To be squandering precious resources on the Mother of all Precautionary Principles is off the scale bonkers.

Reply to  CheshireRed
May 24, 2020 12:01 am

Game, and Set ?

And to be sure of the Match, I should like to serve this one:

The Scripps record actually demonstrates that temperature leads CO2, and not the other way round.

May 23, 2020 8:25 pm


TOKYO: Japan’s state of emergency is nearing its end with new cases of the coronavirus dwindling to mere dozens. It got there despite largely ignoring the default playbook.

No restrictions were placed on residents’ movements, and businesses from restaurants to hairdressers stayed open. No high-tech apps that tracked people’s movements were deployed. The country doesn’t have a centre for disease control.

And even as nations were exhorted to “test, test, test”, Japan has tested just 0.2% of its population — one of the lowest rates among developed countries.

Yet the curve has been flattened, with just 17,000 cases and 826 deaths in a country of 126 million — by far the best numbers among the Group of Seven developed nations.

Clyde Spencer
May 23, 2020 8:56 pm

And, they have one of the oldest populations in the world and some of the most overcrowded mass transportation systems. There are a lot of things we still don’t understand about this virus!

Reply to  Clyde Spencer
May 23, 2020 10:03 pm

Hi Clyde,

The Diamond Princess cruise ship in Yokohama provided excellent data on the morbidity of the Covid-19 illness for different age groups – it had little or no effect on the majority younger healthier population, but was highly dangerous to the old and infirm. That was my confident conclusion by mid-March. I wrote that the full-lockdown was NOT necessary on 21Mar2020.

I concluded then that there was little or no justification for the full lock-down, but an obvious need to over-protect the elderly and infirm. Countries that did so did very well. In contrast, Britain and New York State did the exact opposite and killed multitudes of their high-risk populations – one has to wonder how anyone could be so utterly dysfunctional.

Best regards, Allan

May 24, 2020 4:38 am

Please compare with Brazil, who did reasonably similarly to Japan.

Reply to  Geoff Sherrington
May 24, 2020 8:17 am

Geoff – Totally different cultures and economies. Brazil has huge slums, Japan does not.
More differences than similarities.

Frederik michiels
May 24, 2020 1:17 am

Could it be the fact there are now 45 ongoing eruptions instead of the usual 20-25?

That’s an increase of 120%…

Would that not be a cause?

From the site:

“ Overall there are 45 volcanoes with ongoing eruptions as of the Stop Dates indicated, and as reported through the last data update (17 April 2020), sorted with the most recently started eruption at the top. Information about more recently started eruptions can be found in the Weekly Report.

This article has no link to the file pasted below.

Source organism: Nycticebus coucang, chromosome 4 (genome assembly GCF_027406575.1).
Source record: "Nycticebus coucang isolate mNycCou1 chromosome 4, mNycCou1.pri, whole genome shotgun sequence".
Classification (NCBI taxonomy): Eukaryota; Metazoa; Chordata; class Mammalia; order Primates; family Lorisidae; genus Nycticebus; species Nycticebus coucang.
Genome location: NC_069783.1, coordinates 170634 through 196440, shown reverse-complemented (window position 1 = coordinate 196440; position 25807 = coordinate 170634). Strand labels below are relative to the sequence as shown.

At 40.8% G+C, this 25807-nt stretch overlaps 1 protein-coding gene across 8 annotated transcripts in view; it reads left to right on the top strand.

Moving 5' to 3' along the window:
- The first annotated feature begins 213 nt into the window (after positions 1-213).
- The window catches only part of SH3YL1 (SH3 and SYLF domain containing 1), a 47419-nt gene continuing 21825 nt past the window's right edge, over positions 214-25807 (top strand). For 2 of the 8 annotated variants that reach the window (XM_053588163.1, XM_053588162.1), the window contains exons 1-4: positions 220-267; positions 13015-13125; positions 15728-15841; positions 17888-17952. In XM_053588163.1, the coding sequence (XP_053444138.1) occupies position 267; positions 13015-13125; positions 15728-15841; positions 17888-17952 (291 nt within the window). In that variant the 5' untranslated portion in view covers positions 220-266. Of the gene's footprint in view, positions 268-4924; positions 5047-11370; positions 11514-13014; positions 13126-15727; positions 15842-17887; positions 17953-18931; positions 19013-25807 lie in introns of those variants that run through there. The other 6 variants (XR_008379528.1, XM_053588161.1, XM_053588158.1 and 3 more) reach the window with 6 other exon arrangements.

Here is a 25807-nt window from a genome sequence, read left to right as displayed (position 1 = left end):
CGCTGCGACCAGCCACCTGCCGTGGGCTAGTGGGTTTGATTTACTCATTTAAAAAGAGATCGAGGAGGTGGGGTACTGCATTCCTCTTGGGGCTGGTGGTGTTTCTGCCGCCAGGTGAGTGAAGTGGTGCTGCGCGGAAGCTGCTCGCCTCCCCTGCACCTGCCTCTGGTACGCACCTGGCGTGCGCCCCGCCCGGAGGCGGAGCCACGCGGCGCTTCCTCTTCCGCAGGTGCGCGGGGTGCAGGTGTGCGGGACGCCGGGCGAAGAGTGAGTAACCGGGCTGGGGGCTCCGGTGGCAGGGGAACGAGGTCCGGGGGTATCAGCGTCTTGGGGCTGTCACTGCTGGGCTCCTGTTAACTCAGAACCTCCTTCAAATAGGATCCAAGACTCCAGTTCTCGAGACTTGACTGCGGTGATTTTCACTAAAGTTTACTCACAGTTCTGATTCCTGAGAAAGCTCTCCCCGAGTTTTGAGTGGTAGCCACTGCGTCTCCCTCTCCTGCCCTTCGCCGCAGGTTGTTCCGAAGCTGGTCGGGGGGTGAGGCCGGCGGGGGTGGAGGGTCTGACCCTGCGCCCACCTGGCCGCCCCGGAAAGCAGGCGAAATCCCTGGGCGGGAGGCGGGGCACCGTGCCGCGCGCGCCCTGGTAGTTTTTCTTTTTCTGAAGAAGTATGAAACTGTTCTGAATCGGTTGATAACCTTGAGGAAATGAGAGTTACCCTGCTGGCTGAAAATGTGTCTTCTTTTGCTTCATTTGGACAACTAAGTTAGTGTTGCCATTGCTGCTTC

Although detailed statistics are not kept on daily activity, generally there are around 20 volcanoes actively erupting on any particular day. The Smithsonian / USGS Weekly Volcanic Activity Report (WVAR) for the week ending on 19 May 2020 includes the 13 volcanoes bolded and shown below in the WVAR column (rollover for report).

An eruption marked as “continuing” does not always mean that the activity is continuous or happening today, but that there have been at least some intermittent eruptive events at that volcano without a break of at least 3 months since it started. An eruption listed here also might have ended since the last public data update, or at the update time a firm end date had not yet been determined due to potential renewed activity.”

Something to dig i suppose

Reply to  Frederik michiels
May 24, 2020 2:04 am


Given the frequent assumption that volcanos can emit significant CO2, this has relevance to the task of tracking possible Covid/lockdown CO2 changes in the air.
More food for thought about the natural variation that is so much downplayed.
One would have thought that those interested in CO2 would be sending teams to each volcano to measure CO2 outputs. The ones above ground, at least. Or has it been proven beyond reasonable doubt that volcanic CO2 emissions are all together too small to worry about? I have not kept up with the literature.,

Geoff S

Reply to  Geoff Sherrington
May 24, 2020 6:20 am

Geoff, continuous measurements around mount Etna, one of the most active volcanoes of the world showed that all above ground volcanoes together emit about 1% of what humans emit… Even if that doubles, it still is not measurable.
Deep ocean volcanoes are unknown, but most of then are deep enough to have all their emissions dissolved in the enormous pressure of under saturated seawater for CO2 at that depth.

Clyde Spencer
Reply to  Ferdinand Engelbeen
May 24, 2020 11:34 am

You remarked, “… most of then are deep enough to have all their emissions dissolved in the enormous pressure of under saturated seawater …” True enough. But, that means transient underwater activity hundreds of years ago could be impacting the CO2 brought to the surface by up-welling. OCO-2 measurements show significant out-gassing in the tropics; however, we have no synoptic measurements prior to 2014. That is, we have no baseline measurements to compare against. Historical measurements of pH are officially untrusted.

Reply to  Clyde Spencer
May 27, 2020 12:39 pm


Sorry for the late reply,

There are a few possibilities to know the past pH of the ocean surface and the exchange with the surface and atmosphere: